Posted by Jenn Winterbine
01. Aug, 2012
Not many films open with a dedication to Marek Edelman, the recently deceased Polish resistance fighter who led the Warsaw Ghetto Uprising. It is in the spirit of Edelman’s heroism that screenwriter David F. Shamoon teamed up with directors Agnieszka Holland and Kasia Adamik to make In Darkness, a film about individual defiance in the face of barbarism.
Based on a true story chronicled in Robert Marshall’s Sewers of Lvov, In Darkness is set in occupied Poland. It follows Leopold Socha (Robert Wieckiewicz), a sewer inspector in Lwów who pulls petty crime jobs on the side to feed his family. When the German army liquidates the Lvov ghetto, Leopold finds a group of Jewish people desperate to escape with their lives, and he has no problem assisting them – for the right price.
And so begins mission impossible: operating as the lifeline for a dozen people without anyone catching on. The daily tasks of smuggling food, medicine and clothes down into the rat-infested sewer hideout become a daily ordeal when Leopold is scrutinised by neighbors, shopkeepers and family friends who are all eager to cash in on the Nazi’s reward for dobbing in hidden Jews and those who harbor them.
What begins as a crude business transaction gradually develops into a humanistic bond as Leopold begins to question his own beliefs, values and morality. The values of those in the sewers are also brought into question – a marital affair, food squabbles, and a secret pregnancy all cause inevitable rifts within the group. The portrayal of these characters as flawed makes them relatable and it is this honesty that distinguishes In Darkness from other films of a similar ilk.
Due to its subject matter, In Darkness has been compared to Spielberg’s masterpiece Schindler’s List. If you enter the cinema expecting a repeat of the latter, you’ll be disappointed. Unlike Spielberg’s bird’s eye view of the Holocaust, In Darkness is in contrast a localised and personal account of the Holocaust through the eyes of an ordinary citizen and is much simpler than its critically acclaimed predecessor.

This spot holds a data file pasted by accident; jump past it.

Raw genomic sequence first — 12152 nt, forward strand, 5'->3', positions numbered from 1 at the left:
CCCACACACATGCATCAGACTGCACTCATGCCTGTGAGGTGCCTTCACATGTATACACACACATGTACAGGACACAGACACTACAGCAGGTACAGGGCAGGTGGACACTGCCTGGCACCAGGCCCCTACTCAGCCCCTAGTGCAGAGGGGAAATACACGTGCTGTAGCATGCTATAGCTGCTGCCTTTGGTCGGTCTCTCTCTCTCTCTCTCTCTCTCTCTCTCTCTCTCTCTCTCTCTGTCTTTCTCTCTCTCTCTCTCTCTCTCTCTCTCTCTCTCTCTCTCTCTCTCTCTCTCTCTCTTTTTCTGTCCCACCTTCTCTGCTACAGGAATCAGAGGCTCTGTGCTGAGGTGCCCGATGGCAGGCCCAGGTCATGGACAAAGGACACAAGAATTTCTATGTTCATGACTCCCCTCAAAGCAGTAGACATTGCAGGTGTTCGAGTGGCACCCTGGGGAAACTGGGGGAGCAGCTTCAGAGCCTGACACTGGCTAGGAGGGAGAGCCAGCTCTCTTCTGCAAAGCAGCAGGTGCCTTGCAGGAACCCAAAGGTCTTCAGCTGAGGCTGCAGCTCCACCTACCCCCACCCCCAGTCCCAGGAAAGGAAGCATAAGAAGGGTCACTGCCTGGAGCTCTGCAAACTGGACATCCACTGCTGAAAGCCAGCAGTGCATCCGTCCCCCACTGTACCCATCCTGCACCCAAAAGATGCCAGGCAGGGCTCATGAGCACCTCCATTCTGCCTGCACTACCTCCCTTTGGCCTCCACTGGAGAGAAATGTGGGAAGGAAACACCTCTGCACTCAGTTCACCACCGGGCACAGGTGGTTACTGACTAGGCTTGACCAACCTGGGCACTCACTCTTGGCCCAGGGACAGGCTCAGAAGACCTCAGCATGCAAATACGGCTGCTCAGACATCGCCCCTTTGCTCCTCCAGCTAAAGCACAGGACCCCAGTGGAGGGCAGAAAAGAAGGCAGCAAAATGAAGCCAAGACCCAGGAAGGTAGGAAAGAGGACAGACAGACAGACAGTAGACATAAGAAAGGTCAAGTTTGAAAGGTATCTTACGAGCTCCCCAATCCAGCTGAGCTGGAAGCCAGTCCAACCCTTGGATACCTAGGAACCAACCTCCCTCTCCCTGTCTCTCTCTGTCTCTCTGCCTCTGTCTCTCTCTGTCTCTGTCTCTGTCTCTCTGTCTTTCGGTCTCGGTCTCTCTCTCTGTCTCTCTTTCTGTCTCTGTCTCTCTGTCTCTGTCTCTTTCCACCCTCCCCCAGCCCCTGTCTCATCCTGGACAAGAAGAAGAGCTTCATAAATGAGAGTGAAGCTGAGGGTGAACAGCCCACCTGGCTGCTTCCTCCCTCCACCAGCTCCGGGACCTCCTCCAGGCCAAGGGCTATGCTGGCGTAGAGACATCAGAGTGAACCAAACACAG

In Darkness is a claustrophobic yet moving tribute to the human spirit. The glimpses of hope scattered throughout this grayscale film are welcome breaths of fresh air from the subterranean hell which our characters adopt as their home. The contrast between life on the residential streets of Lwów and the battle for survival that takes place meters below the surface is a powerful one that will remain with audiences well after the final credits roll.
In Darkness is now showing at Cinema Nova.
For tickets and times visit cinemanova.com.au.
Our top picks under $100 for Melbourne Food and Wine Festival 2014
This week Hungarian and Sichuan cuisine come together in a one-of-a-kind dining experience.
High tea hits High Street, but not as your grandmother knows it.
Photographer James Voller continues his exploration of the intersection between installation, photography and documentary media in his latest exhibition.
Mental illness and the power of friendship gives this production by The Melbourne Theatre Company real heart.
The third of the Astor’s Wes Anderson retrospectives will consist of a double header featuring The Darjeeling Limited and Fantastic Mr. Fox.